What little money they had possessed, was now all gone. Work was harder to find than fish up a tree. They had been discouraged to stay where they wanted, and had been forced to leave for the least salubrious part of the city, the outskirts, where, if they found work, it was laborious and badly paid. Parsad and Sukhdeo had ended up miles from the centre in Roshankhali, one of the islands of the Sundarbans. It was situated near Sonarkhali where the mangrove forests can be said to begin, where because of the salt contents of the earth almost nothing grew but weeds and shrubs. Besides all sorts of dangers lurked in every corner, coming in all shapes and sizes: mosquitoes, man-eating tigers, crocodiles which left their shores and roamed the land in search of prey, sharks, cobras, rats as big as cats. On top of everything, in the rainy months the monsoon reigned supreme. The women in the village used to say that the monsoon was like husbands. A woman needed one if she did not want to starve, but then you have to put up with his exigencies. Without water, the land dies, but with the monsoon, it rained all the time, you walked knee-deep in mud. The cyclones joined in to cause more havoc. They were able to lift people or cattle up in the air and hurl them to their deaths against trees or rocks cracking their skulls, or into the boiling sea where they drowned. They wrecked boats and caused more drowning. Any little extra grain that people kept as an insurance against the lean months were often irreparably damaged when the rains came in through the leaky roofs, or unimpeded if the roof had been blown away. When the floods came, they drove away everything in their path, they uprooted trees and carried away people and habitations, leaving bleakness and misery around.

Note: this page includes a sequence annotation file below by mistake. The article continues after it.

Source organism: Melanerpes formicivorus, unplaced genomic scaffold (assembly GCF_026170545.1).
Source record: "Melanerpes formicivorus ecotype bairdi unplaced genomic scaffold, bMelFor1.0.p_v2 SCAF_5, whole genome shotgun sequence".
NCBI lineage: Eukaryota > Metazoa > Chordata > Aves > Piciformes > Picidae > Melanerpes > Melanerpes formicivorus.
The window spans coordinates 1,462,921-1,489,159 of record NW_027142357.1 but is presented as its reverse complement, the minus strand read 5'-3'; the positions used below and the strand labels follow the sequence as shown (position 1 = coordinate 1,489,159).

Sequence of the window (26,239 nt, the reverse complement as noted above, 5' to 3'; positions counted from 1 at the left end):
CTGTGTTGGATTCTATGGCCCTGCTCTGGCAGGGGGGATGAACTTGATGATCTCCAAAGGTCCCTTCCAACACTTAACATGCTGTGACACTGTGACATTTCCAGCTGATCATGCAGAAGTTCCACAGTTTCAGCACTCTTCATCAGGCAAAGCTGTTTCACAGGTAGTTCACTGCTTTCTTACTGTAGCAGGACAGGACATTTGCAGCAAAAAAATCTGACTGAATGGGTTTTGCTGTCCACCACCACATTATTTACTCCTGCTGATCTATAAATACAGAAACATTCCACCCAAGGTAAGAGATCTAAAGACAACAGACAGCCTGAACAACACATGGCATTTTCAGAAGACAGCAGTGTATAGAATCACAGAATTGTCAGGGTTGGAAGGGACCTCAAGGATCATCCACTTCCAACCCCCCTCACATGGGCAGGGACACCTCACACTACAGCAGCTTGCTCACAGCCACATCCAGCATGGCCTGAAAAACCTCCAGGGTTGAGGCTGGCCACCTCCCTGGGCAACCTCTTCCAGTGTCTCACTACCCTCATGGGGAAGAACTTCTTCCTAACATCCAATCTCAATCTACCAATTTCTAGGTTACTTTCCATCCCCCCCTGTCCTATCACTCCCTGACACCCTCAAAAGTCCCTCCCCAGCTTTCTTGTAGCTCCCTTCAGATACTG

The Allapuris were left with no choice but to endure all this, and after two years, they settled in this new life and were not doing too badly for themselves, although they did not always have two square meals a day. Of course when the weather was good, it was the most glorious place on earth. It was like a husband in the first month of marriage. The place would be ringing with the singing of birds, luxuriating in a green splendour that was unparalleled in the country, with a wealth of vegetation and flowers of every colour under the sun. A stranger could not easily imagine that this paradise could metamorphose into hell if the cyclones had made up their minds to upstage Bhagwan’s munificence.
Parsad would tell the boy how he regretted all his life that he had prayed so hard for a boy that he had forgotten to pray for Parvatti’s health. Aunt Lalita lost three babies in succession, and Uncle Sukhdeo despaired of ever becoming a father. In the beginning he had looked upon Raju as his own, and had indeed assumed that if one day he ended up rich, the boy would inherit it all at his death. Still husband and wife prayed assiduously to Durga, begging her to give them even a girl, but sometimes the gods turn a deaf ear to one’s pleas. Many people said that this was why Lalita had turned sour, while others whispered between themselves that the wise Durga Devi knew what she was doing. She knew that Lalita, with her bad character, would make a terrible mother.
Lalita never looked upon the friendship between the two men with favour. She obviously resented the fact that her husband seemed to prefer the company of his friend to hers.
Phoopi had looked after the boy with love and care. She couldn’t do enough for her little prince. Oh he is so handsome, so sweet-tempered, she would say to herself as she gazed at him endlessly as he slept in the little wooden cot that his Baba Parsad had made for him from kankra wood with the help of his good Musselman friend the Hakeem who made his living as a carpenter. He had sawed and planed the wood Parsad had brought from the forest when he went honey picking.